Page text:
What's in a name?



To do beforehand:


Send home the new unit note.


Prepare the newsletter for the theme.


Check supplies.


Print the reproducibles for the week.


Make enough copies for your children.


Send the fieldtrip notes and prepare the tags.


Prepare the Family Fun Pack.


Make a beautiful Bulletin Board to decorate your class.





Read more about Circle Time here

Explain that during the next days they are going to learn about what makes their names unique and special. Write on the board or on a sheet of paper:

“What's in a name?”

Invite children to tell you things they already know about how each name is special.

Keep the list until you have completed the theme.



Introducing vocabulary

There are many ways to be creative when introducing new words to the children. Check some ideas here

A new topic: Names

Hello Dice

You will need:

· some dice
· copies of your children’s photographs
· contact paper
· glue
· scissors


Make a large pair of dice out of cardboard and on each side placed a photo and name of each child. 

As you roll the dice, ask each child identifies the picture, say his or her name and invite the class to say “Hello” .

You can also use this dice to say:

“Nice to meet you”, “What’s your name?”…

Talk about the importance to have a name.



Practising vocabulary: This is my letter!

You will need:
· letter cards
· letter tiles

Gather your children in the meeting area.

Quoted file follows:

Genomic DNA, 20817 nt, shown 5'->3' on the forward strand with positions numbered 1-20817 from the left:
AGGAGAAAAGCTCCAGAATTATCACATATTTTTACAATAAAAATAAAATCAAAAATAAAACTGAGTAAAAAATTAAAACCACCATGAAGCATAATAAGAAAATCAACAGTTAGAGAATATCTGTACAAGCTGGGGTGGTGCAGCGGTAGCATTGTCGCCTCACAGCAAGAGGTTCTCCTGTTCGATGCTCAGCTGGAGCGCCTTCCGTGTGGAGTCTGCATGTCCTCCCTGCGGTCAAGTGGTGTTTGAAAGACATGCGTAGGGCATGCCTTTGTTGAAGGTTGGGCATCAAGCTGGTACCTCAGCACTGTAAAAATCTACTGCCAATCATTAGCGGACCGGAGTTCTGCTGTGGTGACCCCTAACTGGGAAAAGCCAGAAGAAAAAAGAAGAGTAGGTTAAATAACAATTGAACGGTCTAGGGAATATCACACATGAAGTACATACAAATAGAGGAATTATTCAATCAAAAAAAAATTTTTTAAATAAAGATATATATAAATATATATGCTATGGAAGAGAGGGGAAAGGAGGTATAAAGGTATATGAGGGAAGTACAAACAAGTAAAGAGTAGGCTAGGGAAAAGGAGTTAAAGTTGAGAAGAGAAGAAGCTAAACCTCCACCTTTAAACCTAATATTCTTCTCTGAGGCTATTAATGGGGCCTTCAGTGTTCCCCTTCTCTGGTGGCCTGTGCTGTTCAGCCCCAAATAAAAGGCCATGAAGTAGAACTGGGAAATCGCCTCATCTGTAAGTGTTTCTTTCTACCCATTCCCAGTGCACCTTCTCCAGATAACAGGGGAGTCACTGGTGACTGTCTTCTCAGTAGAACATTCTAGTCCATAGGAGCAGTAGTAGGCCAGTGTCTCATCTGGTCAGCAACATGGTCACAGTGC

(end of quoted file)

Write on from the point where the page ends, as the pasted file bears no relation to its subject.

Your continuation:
Prepare big name cards. Spread the cards on the carpet. Invite children to pick up their names. Ask them count the letters in the names.
Think of words that begin the same as the name.
Let your children clap, stomp, whisper, shout their names
Hold up a letter card and ask the children whose name begins with that letter.
Let all your children have the opportunity to identify the beginning letter of their names
Prepare letter tiles to form names. Model how to use them.



Let's kids write their names with:

playdough or clay 

chalk and chalkboards, or chalk on the sidewalk 

paintbrush and water 

wooden letters 

sponge letters 


Friend's Name Song
Tune of A hunting will go 

A searching we will go (repeat) 

We're searching for our friend _____. 

(At this point can hold up a name card for class to "read" the name 

of one of the students in your class or just call out a name) 

And that is her (him) we know! (point to appropriate student) 

Repeat singing until everyone has been searched for. 




If your name begins… 
Tune: “Mary Had a Little Lamb” 

If your name begins with _, 

begins with _, begins with _, 

If your name begins with _stand up please. 

Make bracelets with the initial letter of your children’s names.


Encourage children whose names begin with that letter to stand up.

Then they sit down.

Repeat until you’ve used the first letter of everyone’s name.

Add more action verbs such as: Say hello, Hop three times, Shake your head





Musical letters

You will need

· letters’ outlines
· construction paper


Cut big letters from construction paper.

Spread the letters of your children’s name on the floor.

Sing the song.

Invite your children to look for their initial letter. When you mention a letter ask children to stand on the letter:

· shout their name

· whisper their name

· sleep on the letter

· sit on the letter

· dance on the letter





What is your name? 

What is your name? What is your name? 

I do not know. 

What is your name?